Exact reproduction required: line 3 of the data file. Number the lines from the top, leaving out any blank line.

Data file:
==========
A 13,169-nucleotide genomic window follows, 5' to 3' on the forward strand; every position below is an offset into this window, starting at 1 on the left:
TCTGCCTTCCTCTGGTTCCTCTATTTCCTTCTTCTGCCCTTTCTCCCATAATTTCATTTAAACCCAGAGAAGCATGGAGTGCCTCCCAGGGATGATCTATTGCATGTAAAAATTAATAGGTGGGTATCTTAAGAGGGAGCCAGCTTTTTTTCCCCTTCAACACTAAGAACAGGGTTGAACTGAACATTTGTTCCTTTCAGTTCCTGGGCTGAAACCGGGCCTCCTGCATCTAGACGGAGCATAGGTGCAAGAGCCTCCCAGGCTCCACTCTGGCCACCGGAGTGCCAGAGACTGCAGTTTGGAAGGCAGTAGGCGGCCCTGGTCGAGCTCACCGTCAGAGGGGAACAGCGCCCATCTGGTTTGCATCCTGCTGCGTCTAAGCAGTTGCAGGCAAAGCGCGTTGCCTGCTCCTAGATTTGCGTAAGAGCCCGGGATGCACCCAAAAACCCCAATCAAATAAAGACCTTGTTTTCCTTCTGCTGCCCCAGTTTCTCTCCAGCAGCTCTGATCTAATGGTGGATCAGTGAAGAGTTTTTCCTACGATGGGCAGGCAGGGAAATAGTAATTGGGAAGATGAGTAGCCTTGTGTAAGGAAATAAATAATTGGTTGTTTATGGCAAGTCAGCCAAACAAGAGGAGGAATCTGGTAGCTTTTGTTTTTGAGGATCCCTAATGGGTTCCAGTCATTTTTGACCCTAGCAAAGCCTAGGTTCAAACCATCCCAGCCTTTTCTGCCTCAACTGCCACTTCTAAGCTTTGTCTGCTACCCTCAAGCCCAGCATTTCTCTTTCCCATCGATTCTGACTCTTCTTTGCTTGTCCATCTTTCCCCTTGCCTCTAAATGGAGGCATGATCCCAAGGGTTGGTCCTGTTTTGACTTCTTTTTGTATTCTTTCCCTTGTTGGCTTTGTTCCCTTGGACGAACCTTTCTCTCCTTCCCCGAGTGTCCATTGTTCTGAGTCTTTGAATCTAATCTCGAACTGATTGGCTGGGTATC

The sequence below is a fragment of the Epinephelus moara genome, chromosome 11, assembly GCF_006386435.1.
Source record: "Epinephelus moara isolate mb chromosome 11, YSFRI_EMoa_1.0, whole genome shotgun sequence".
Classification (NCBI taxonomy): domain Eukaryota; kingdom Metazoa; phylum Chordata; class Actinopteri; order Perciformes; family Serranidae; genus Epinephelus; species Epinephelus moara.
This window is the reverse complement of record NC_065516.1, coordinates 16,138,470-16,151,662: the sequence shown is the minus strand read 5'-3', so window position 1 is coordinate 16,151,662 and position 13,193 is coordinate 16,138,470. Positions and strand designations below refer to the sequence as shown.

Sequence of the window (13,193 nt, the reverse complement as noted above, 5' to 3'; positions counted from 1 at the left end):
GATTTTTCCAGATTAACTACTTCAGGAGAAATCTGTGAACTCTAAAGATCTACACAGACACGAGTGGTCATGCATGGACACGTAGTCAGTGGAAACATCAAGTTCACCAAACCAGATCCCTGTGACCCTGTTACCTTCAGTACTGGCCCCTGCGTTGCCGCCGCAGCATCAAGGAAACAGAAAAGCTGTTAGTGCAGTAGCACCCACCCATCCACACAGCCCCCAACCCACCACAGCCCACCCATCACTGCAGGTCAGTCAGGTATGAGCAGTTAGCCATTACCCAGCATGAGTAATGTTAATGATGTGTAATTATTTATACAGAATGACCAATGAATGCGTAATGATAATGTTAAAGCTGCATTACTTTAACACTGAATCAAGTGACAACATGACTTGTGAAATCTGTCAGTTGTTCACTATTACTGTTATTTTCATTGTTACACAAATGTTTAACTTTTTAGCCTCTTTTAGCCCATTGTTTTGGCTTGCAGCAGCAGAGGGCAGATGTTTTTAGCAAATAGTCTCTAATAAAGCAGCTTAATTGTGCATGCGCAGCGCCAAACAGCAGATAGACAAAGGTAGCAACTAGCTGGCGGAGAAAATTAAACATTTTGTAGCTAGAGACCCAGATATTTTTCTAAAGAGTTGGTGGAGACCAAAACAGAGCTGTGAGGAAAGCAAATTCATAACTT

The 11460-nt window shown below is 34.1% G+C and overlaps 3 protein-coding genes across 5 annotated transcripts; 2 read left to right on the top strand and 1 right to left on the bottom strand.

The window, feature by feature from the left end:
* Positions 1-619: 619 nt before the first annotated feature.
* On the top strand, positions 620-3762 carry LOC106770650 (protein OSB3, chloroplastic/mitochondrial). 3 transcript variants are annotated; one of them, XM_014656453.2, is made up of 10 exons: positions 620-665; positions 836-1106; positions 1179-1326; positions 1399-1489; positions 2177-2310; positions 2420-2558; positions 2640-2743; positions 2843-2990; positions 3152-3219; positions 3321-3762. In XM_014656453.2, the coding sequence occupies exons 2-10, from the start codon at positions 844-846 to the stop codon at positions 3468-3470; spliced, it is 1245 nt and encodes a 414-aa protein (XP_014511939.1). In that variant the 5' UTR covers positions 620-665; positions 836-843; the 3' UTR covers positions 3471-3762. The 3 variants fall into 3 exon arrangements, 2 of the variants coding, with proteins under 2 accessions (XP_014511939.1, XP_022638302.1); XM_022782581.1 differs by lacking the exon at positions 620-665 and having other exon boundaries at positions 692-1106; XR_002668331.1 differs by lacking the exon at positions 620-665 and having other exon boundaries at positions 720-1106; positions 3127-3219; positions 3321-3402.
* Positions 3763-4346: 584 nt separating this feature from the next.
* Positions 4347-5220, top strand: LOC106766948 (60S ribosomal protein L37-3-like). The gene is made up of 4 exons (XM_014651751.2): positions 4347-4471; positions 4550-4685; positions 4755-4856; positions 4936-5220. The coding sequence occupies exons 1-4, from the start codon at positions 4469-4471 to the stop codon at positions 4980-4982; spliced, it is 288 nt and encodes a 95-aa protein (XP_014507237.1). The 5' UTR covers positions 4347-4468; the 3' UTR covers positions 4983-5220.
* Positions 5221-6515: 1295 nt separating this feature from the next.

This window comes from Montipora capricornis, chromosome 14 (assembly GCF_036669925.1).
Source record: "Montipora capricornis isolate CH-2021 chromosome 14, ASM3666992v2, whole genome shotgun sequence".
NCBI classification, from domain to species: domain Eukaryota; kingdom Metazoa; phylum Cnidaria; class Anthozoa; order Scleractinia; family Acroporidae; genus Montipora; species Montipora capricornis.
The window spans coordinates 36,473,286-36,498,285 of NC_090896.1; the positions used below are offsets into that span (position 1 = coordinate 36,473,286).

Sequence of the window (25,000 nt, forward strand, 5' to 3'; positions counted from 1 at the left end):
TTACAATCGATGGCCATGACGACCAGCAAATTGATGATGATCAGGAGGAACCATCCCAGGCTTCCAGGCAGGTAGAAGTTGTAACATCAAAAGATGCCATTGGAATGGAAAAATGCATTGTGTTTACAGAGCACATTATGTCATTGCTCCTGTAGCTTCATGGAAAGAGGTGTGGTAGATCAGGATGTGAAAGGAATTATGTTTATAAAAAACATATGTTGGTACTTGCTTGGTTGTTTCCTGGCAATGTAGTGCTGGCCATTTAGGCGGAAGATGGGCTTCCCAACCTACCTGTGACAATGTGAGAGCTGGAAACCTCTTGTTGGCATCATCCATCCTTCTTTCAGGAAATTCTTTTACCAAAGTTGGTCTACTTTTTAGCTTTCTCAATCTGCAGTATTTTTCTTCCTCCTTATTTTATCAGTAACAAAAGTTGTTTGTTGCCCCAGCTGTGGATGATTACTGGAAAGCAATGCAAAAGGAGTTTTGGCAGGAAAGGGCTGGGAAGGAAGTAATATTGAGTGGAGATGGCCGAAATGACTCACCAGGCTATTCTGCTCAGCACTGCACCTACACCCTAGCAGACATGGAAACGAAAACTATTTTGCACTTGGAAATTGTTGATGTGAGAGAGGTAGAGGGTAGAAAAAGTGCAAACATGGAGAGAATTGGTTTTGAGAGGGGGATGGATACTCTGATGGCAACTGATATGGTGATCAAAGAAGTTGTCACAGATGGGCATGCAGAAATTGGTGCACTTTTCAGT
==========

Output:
The sequence below is a fragment of the Epinephelus moara genome, chromosome 11, assembly GCF_006386435.1.